How to grow as a database developer?
Some time ago someone in the r/Database subreddit asked the following question:
I am a database developer at a private manufacturing company that has a fairly large IT department including several software dev teams. [...] As a part of my annual review process, I am being asked what my goals are for my career 3-5 years down the line. [...] What would you, more experienced DB devs recommend a less experienced dev learn to grow and improve their database skills? Should I focus on relearning more front-end dev to become a full stack dev, or are there other specific DB technologies I could learn?
Here is my reply, rewritten and expanded:
First, learn to speak the language of the business side. Understanding of the business domain is the basic prerequisite, but you also need to have a common language with stakeholders, such as data analysts and researchers, and especially with marketing.
(As an aside, I believe that being able to meaningfully work together with the marketing team is often a litmus test of how far you've departed from the developer mindset. A lot of data in a typical business database is easy to understand. For example, you may store the information about orders, payments, and financial reporting. It’s clear what would go wrong if this data is handled incorrectly: orders are mishandled, the company collects wrong amounts of money, incorrect reporting causes regulatory problems. However, fixing the data is straightforward, because you can relatively easily diagnose mismatches between then data and the reality. Marketing data, on the other hand, helps manage customer acquisition funnel, where mistakes are much harder to see and fix; at the same time those mistakes can be strategically important.)
There are many more stakeholders you could help: find them and talk to them: financial compliance, storage budgeting, database administrators, PII compliance, software developers, DevOps, security, knowledge management specialists, etc, etc.
Second, think about removing the organizational bottlenecks around data processes. For example, think about what happens when somebody joins the company in a data-related role, or when somebody is assigned to a project. What do they need to do until they get up to speed? Do they have to poke around the database for hours, scheduling “knowledge transfer” sessions with random people who remember how the stuff came around (if those people are still employed by the company)? Or could there be a way to document the data using some approach that would be a fit for the company?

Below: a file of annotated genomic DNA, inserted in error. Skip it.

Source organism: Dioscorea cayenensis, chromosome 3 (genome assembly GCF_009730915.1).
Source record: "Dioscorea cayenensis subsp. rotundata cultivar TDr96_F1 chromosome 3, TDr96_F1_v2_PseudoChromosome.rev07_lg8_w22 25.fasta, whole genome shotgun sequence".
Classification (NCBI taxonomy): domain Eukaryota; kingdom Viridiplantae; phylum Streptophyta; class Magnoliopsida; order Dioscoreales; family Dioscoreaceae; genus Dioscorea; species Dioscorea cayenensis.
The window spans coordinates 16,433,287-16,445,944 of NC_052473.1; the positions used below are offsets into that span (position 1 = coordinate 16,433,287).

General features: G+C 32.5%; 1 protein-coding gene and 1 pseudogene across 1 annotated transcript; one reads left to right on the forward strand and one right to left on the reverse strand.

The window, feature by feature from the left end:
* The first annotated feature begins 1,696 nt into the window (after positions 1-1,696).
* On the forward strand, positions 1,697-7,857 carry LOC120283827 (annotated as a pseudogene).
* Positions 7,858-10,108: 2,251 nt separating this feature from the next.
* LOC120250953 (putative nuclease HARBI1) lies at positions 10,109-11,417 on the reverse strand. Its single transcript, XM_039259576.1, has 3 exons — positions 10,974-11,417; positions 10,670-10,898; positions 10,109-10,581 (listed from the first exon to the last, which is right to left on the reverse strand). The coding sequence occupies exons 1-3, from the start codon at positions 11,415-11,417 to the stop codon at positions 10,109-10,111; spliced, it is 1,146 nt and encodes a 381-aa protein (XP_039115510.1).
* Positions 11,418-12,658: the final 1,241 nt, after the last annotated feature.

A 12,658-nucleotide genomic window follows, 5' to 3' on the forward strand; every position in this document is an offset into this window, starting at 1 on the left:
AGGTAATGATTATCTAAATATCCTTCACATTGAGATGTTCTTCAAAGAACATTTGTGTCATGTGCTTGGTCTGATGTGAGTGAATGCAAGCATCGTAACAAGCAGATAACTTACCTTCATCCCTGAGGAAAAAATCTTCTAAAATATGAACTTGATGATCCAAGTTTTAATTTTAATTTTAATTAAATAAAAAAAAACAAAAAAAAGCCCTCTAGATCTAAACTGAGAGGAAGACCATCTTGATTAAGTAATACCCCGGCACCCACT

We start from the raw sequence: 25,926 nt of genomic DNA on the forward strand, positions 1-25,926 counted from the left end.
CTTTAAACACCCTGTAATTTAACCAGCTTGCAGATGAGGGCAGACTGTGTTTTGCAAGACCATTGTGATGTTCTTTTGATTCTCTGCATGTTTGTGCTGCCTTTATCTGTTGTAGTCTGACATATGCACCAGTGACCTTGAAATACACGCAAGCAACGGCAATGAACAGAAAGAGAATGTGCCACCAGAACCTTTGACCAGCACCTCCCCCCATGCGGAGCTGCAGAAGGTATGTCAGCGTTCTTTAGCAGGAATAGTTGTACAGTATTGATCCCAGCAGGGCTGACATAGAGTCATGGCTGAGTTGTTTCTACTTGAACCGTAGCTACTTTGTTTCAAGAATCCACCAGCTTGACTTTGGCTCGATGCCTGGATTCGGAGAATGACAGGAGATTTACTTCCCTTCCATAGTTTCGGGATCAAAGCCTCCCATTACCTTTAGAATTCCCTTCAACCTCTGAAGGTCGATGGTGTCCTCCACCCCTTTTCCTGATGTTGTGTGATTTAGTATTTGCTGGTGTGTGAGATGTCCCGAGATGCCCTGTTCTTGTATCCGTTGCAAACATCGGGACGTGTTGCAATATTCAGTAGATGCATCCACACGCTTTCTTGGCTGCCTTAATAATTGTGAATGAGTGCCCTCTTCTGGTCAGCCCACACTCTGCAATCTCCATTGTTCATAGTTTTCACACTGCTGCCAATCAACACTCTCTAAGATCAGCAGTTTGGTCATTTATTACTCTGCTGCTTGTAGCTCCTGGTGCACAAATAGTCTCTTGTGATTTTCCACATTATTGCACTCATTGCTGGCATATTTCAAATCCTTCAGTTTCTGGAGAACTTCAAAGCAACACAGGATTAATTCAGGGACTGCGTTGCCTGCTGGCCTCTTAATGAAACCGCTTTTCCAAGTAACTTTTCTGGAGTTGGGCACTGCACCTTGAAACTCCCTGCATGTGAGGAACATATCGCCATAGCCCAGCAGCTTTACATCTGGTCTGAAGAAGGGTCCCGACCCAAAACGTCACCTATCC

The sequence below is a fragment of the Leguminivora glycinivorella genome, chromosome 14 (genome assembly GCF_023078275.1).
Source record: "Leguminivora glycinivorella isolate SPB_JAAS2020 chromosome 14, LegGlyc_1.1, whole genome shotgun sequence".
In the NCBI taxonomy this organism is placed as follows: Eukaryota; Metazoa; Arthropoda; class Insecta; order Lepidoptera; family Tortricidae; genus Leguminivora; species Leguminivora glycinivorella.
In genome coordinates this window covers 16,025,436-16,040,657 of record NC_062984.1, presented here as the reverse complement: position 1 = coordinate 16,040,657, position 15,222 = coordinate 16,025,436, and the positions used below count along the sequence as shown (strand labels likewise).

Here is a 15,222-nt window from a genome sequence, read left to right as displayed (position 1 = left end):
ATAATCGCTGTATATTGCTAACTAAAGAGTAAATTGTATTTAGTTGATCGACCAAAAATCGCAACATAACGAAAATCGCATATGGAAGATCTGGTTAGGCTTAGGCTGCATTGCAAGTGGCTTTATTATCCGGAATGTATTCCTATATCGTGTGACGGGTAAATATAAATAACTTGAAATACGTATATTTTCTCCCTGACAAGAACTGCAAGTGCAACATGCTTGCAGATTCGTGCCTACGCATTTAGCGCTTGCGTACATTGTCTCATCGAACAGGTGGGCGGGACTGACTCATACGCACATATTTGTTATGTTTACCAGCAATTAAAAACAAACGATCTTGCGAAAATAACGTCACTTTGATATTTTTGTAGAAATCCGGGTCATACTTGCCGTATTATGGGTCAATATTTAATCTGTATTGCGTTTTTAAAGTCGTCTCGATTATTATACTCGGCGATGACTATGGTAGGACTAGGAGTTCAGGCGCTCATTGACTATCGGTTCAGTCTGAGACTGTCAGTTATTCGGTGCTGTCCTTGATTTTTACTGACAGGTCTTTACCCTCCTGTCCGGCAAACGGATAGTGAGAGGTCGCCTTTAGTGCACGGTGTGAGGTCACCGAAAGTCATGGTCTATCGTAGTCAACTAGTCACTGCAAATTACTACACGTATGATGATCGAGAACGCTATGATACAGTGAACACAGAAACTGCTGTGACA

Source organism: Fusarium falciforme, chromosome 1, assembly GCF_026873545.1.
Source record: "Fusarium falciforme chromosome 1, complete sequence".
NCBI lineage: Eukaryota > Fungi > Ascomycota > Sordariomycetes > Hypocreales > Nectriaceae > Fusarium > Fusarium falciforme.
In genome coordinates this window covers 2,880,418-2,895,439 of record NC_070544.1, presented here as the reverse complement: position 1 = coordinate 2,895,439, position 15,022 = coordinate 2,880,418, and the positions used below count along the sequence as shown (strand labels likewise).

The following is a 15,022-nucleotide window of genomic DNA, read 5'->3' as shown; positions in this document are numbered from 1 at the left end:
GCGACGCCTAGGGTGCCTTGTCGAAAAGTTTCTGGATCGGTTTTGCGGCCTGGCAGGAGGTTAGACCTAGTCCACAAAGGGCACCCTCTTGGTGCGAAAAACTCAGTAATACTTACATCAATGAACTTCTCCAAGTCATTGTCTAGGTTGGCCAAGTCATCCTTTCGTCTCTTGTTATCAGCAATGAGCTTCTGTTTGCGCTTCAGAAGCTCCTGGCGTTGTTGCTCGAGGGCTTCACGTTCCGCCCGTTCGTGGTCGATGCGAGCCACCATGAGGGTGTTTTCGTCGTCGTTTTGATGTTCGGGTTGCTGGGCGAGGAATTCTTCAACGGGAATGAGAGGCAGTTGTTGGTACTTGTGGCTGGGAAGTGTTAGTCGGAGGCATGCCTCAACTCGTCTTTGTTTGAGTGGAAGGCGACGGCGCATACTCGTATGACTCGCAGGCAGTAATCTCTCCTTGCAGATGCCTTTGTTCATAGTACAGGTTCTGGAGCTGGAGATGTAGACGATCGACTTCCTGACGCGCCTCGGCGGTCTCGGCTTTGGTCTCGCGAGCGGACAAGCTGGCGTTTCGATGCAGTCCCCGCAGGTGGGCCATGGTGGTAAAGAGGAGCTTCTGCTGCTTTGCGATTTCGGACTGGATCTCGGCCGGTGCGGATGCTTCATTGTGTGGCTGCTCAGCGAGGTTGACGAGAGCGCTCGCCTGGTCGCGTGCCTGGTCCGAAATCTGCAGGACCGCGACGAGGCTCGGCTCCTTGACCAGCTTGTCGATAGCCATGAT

There are also some other activities that could help with reducing friction, such as establishing data provenance. When a team working on a new project starts generating new data: how reliable is this data and how quickly can it be used by other teams/people?
Another thing I'd suggest keeping in mind: how much does the data cost? When your company stores values for a certain attribute (anything, say "the day of birth of the user"): how much does it cost to store all those days of birth, in dollars? Next question is of course: does this data pay the rent? How often is it used to test a new hypothesis? How quickly could it be used to test a new hypothesis? Is it documented, clean and reliable?
Could the storage and processing of a data attribute be optimized so that you could have more for the same price?
Summarizing, your goal should probably be to enable other people. A lot of other responses to the original question were focused around specific tools, including such arguably important technology as machine learning. Those are of course important, but helping to leverage the skills of other people could be even more beneficial for your career.